Big Bank Stocks’ Market-Beating Rally Puts Onus on Outlooks


(Bloomberg) -- Shares of the biggest US banks have been trouncing the broader market this year as investors anticipate the lenders’ earnings outlook will brighten in the coming quarters. 

Five of the nation’s six major banks — led by Citigroup Inc., Goldman Sachs Group Inc. and Bank of America Corp. — have seen their shares race past the S&P 500 Index in 2024, for the group’s best year-to-date performance relative to the benchmark since 2021.

As the Wall Street stalwarts kick off their second-quarter earnings announcements Friday, investors are looking past another projected drop in net interest income — a key source of revenue for the lenders. Instead, they’re anticipating a rosy view on fee-generating businesses like investment banking and signals that at least some banks see a rebound in loan profits.

“I think near-term that momentum will continue” for the stocks, said David Konrad, an analyst with Keefe, Bruyette & Woods. “We do expect modestly declining net interest income trends, but frankly the capital markets revenue, the fee income kind of overshadows that.”

JPMorgan Chase & Co., Wells Fargo & Co. and Citigroup start the earnings cycle Friday morning, followed by Goldman Sachs on Monday. Morgan Stanley and Bank of America follow Tuesday, with investors particularly focused on commentary from the latter about the trajectory of its net interest income, after the company said the second quarter would be its trough. NII is the difference between what banks earn on their assets and what they pay out for funds.

Investors who are bullish on the sector can point to Wall Street’s estimate for banks’ earnings per share for the next 12 months, which is looking as rosy as it has since the middle of last year. Part of that optimism stems from expectations that the Federal Reserve will eventually cut interest rates, which could lower deposit costs, ease credit concerns and boost capital markets.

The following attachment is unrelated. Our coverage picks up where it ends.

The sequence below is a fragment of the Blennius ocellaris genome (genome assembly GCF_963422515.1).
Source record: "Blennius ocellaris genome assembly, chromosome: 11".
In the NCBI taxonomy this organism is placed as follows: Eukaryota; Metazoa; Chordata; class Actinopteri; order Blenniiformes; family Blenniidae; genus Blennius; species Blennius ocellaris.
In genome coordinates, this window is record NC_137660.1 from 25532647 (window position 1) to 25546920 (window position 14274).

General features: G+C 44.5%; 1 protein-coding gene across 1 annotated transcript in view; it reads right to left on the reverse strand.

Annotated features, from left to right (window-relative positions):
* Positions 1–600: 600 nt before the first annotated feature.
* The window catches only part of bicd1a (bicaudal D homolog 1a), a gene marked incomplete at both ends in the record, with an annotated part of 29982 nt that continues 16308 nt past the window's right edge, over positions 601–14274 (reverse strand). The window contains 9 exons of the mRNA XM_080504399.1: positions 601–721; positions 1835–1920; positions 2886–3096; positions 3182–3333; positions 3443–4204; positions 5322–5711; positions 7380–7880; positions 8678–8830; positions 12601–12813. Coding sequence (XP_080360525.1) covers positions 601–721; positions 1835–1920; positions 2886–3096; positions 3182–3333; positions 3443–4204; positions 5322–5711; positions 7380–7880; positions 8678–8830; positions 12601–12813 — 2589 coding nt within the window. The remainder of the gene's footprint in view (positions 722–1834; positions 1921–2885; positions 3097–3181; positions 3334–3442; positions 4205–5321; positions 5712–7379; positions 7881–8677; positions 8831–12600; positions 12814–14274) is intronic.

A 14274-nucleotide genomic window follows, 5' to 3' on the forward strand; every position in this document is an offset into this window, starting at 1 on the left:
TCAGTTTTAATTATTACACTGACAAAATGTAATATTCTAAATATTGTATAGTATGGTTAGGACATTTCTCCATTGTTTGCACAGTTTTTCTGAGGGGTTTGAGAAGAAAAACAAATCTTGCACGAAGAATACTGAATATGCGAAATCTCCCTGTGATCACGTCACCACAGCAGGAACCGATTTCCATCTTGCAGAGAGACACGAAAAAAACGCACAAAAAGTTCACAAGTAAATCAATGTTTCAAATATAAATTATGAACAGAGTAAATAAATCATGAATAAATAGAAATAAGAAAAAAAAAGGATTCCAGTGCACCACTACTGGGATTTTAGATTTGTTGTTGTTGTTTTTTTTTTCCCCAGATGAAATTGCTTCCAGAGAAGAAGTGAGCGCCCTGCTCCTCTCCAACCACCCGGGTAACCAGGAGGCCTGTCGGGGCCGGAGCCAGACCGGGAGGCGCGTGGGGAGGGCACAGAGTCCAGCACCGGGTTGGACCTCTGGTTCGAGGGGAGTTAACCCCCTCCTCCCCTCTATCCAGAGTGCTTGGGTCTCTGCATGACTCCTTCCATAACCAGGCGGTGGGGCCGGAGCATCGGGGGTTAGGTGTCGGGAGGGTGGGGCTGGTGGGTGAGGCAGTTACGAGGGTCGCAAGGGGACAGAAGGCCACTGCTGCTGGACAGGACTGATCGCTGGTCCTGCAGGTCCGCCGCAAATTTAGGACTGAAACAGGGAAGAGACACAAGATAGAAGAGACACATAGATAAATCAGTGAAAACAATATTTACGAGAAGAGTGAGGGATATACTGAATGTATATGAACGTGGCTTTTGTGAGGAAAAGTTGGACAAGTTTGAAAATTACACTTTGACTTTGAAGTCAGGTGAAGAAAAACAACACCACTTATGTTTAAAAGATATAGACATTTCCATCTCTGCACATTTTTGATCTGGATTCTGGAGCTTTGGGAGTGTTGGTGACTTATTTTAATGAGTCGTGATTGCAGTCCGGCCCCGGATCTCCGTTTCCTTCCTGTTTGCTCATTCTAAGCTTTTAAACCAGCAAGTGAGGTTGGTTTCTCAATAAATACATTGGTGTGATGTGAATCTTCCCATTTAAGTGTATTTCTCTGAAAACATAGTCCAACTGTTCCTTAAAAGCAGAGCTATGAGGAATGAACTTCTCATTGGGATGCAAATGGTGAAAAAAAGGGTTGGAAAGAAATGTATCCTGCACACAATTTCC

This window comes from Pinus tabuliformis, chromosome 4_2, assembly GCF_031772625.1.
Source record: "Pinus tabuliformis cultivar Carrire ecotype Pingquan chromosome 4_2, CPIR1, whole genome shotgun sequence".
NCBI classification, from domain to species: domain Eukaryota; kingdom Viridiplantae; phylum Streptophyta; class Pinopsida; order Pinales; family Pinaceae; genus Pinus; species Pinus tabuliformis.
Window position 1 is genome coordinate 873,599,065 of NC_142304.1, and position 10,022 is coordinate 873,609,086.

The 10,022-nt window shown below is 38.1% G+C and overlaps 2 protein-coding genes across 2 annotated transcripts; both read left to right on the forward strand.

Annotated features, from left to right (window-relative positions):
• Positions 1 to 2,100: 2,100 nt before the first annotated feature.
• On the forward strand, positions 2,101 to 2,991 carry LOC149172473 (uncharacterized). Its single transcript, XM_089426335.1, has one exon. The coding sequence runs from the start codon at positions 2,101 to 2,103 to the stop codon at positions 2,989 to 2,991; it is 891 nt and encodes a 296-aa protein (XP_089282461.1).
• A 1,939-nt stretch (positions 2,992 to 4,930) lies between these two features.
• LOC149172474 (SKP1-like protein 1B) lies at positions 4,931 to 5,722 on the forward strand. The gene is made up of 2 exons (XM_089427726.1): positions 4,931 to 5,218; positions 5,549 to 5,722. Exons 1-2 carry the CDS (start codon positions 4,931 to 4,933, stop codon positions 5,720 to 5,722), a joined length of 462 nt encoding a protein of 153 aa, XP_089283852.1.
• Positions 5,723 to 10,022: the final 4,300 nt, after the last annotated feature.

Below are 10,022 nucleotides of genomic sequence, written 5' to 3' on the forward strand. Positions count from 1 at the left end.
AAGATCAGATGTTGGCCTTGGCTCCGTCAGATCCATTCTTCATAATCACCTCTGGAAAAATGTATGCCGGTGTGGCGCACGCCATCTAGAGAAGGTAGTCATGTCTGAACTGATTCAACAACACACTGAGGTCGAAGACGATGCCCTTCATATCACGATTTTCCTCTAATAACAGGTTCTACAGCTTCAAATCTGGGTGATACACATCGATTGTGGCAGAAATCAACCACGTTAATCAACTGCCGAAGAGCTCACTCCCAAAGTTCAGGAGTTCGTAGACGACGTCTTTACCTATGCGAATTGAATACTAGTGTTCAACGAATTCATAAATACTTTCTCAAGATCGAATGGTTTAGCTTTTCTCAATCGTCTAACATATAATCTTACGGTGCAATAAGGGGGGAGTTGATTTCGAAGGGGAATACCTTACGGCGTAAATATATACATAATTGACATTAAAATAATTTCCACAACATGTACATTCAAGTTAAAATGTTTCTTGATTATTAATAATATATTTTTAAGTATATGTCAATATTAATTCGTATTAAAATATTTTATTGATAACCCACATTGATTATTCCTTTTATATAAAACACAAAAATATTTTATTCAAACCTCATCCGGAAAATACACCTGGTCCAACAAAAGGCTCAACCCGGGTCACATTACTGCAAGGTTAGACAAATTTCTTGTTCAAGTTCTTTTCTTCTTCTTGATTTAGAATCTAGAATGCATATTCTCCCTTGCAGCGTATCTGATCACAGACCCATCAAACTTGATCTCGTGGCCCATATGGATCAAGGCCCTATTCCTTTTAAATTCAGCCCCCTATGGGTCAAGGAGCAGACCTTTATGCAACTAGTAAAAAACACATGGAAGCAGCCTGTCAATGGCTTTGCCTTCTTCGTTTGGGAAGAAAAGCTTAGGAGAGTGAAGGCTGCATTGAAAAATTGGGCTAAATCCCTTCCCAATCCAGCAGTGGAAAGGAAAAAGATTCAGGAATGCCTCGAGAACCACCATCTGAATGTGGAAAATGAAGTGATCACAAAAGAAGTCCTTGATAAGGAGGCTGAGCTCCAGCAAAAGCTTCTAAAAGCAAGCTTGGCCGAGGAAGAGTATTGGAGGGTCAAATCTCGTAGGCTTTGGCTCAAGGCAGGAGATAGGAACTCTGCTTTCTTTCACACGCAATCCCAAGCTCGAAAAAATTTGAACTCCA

Bank stocks’ outperformance in 2024 is a stark contrast to their struggles in the same stretch last year, in the wake of the tumult fueled by a spate of regional bank failures. 

Shares of the largest lenders have done far better than the stocks of their smaller rivals, which tend to have less diversified sources of revenue. JPMorgan and Goldman Sachs are trading at records, while Wells Fargo and others are around multi-year highs. 

“The larger your balance sheet and the more diverse revenue-making operations you own inside your bank, the better off you seem to be,” said Brian Mulberry, client portfolio manager at Zacks Investment Management.

Investors will be keen to get bank executives’ views on the economic outlook, as loan demand has remained muted aside from credit cards. 

For investors, the key for the shares in last quarter’s earnings reports was banks’ outlooks for the rest of the year, and “that behavior is likely to continue,” Mulberry said.

Investment banking revenue will be in focus as investors look for momentum to build from last year’s levels. JPMorgan has said its quarterly investment banking fees could rise as much as 30%. A Citigroup investor event last month included commentary that the company expected investment-banking fees to likely rise 50% in the second quarter.

The earnings reports come just weeks after lenders passed the Fed’s annual stress tests, which led many to boost their dividends and opened the door for broader commentary about returning capital to shareholders. However, executives may take a conservative approach on that front given pending proposals to change bank capital rules.

--With assistance from Magdalena Del Valle, Emily Forgash and Todd Gillespie.

©2024 Bloomberg L.P.

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